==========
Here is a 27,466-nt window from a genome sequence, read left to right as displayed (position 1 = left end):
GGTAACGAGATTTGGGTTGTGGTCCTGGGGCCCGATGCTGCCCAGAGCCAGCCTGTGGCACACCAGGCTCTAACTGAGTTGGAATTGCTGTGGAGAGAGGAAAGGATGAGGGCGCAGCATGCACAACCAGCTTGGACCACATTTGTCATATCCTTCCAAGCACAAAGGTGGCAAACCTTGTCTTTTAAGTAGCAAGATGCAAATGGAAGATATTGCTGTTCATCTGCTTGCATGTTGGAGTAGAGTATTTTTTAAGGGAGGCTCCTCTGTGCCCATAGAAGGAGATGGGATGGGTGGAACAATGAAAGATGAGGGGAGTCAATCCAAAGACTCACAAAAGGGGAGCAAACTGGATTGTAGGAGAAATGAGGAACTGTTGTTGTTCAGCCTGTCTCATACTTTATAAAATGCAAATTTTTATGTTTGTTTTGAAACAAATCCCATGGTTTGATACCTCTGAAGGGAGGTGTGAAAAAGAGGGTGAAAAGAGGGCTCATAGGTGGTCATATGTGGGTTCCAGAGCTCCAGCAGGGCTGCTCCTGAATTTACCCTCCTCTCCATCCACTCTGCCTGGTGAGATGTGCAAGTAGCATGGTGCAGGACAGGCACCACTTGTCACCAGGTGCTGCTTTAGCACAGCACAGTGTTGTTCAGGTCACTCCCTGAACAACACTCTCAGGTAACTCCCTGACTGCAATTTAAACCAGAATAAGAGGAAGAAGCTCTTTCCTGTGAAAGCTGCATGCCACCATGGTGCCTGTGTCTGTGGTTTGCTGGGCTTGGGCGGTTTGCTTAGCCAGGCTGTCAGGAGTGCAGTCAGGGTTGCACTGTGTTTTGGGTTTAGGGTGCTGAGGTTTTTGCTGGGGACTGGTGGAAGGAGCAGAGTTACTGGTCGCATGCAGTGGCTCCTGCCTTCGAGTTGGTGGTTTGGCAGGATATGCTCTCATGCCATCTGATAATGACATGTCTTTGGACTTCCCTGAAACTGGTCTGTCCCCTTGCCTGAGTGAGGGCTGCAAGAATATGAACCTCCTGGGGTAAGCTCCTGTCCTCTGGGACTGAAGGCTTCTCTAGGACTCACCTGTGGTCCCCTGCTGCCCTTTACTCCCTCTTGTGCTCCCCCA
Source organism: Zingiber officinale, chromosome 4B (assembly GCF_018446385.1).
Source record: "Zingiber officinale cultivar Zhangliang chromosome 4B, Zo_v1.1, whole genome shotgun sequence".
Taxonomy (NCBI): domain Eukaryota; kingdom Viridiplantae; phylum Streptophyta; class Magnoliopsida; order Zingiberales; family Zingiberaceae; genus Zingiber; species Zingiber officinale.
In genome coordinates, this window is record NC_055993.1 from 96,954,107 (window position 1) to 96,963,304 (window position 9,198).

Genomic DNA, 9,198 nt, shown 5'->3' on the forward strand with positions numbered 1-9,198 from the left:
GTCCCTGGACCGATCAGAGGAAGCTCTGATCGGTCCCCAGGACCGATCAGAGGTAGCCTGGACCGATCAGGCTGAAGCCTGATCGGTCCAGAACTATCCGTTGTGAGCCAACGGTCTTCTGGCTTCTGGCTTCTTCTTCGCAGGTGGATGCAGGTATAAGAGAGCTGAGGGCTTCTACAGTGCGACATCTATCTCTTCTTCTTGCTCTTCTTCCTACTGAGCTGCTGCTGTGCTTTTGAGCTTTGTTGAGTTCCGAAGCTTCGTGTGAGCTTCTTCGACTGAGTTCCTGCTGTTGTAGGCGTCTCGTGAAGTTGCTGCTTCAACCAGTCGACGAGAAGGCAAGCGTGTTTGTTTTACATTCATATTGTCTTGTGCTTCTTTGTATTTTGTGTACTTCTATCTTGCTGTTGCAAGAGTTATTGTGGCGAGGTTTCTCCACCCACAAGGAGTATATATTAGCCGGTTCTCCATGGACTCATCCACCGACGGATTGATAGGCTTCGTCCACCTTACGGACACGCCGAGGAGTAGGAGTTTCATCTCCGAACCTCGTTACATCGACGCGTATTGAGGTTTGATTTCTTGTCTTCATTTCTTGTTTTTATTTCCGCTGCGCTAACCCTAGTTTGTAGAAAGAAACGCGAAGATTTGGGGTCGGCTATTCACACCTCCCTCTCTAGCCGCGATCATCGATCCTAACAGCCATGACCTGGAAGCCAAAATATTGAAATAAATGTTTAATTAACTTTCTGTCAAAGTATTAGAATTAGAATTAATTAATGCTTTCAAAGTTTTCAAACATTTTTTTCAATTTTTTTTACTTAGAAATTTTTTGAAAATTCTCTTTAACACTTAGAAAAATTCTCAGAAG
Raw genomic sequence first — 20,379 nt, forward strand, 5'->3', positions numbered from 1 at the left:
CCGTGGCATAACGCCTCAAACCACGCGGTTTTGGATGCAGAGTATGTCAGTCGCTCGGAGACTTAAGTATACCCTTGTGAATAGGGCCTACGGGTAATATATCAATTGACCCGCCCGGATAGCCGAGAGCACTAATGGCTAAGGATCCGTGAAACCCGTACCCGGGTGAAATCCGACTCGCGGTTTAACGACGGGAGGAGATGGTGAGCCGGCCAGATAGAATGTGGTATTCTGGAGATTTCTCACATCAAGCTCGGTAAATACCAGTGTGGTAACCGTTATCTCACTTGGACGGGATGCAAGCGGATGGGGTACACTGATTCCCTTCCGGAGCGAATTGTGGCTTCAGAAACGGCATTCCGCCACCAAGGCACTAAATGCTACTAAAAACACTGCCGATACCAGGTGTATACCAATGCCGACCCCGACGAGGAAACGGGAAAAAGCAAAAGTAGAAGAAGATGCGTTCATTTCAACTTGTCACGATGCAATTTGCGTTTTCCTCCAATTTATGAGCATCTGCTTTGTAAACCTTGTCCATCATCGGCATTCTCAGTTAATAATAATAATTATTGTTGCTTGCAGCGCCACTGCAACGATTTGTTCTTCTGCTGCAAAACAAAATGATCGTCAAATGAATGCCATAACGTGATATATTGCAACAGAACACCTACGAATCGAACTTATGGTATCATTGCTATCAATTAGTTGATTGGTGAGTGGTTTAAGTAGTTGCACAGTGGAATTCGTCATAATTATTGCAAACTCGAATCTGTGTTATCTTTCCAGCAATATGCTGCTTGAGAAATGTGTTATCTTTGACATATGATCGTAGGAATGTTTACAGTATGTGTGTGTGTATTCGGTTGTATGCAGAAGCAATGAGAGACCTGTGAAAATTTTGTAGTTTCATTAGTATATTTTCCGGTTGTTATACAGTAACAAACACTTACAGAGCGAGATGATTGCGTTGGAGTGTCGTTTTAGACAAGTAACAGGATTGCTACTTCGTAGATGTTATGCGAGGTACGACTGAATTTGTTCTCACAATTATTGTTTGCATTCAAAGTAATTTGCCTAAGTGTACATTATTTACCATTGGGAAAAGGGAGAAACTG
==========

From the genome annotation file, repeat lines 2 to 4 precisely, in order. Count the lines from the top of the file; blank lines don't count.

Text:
GGTAACGAGATTTGGGTTGTGGTCCTGGGGCCCGATGCTGCCCAGAGCCAGCCTGTGGCACACCAGGCTCTAACTGAGTTGGAATTGCTGTGGAGAGAGGAAAGGATGAGGGCGCAGCATGCACAACCAGCTTGGACCACATTTGTCATATCCTTCCAAGCACAAAGGTGGCAAACCTTGTCTTTTAAGTAGCAAGATGCAAATGGAAGATATTGCTGTTCATCTGCTTGCATGTTGGAGTAGAGTATTTTTTAAGGGAGGCTCCTCTGTGCCCATAGAAGGAGATGGGATGGGTGGAACAATGAAAGATGAGGGGAGTCAATCCAAAGACTCACAAAAGGGGAGCAAACTGGATTGTAGGAGAAATGAGGAACTGTTGTTGTTCAGCCTGTCTCATACTTTATAAAATGCAAATTTTTATGTTTGTTTTGAAACAAATCCCATGGTTTGATACCTCTGAAGGGAGGTGTGAAAAAGAGGGTGAAAAGAGGGCTCATAGGTGGTCATATGTGGGTTCCAGAGCTCCAGCAGGGCTGCTCCTGAATTTACCCTCCTCTCCATCCACTCTGCCTGGTGAGATGTGCAAGTAGCATGGTGCAGGACAGGCACCACTTGTCACCAGGTGCTGCTTTAGCACAGCACAGTGTTGTTCAGGTCACTCCCTGAACAACACTCTCAGGTAACTCCCTGACTGCAATTTAAACCAGAATAAGAGGAAGAAGCTCTTTCCTGTGAAAGCTGCATGCCACCATGGTGCCTGTGTCTGTGGTTTGCTGGGCTTGGGCGGTTTGCTTAGCCAGGCTGTCAGGAGTGCAGTCAGGGTTGCACTGTGTTTTGGGTTTAGGGTGCTGAGGTTTTTGCTGGGGACTGGTGGAAGGAGCAGAGTTACTGGTCGCATGCAGTGGCTCCTGCCTTCGAGTTGGTGGTTTGGCAGGATATGCTCTCATGCCATCTGATAATGACATGTCTTTGGACTTCCCTGAAACTGGTCTGTCCCCTTGCCTGAGTGAGGGCTGCAAGAATATGAACCTCCTGGGGTAAGCTCCTGTCCTCTGGGACTGAAGGCTTCTCTAGGACTCACCTGTGGTCCCCTGCTGCCCTTTACTCCCTCTTGTGCTCCCCCA
Source organism: Zingiber officinale, chromosome 4B (assembly GCF_018446385.1).
Source record: "Zingiber officinale cultivar Zhangliang chromosome 4B, Zo_v1.1, whole genome shotgun sequence".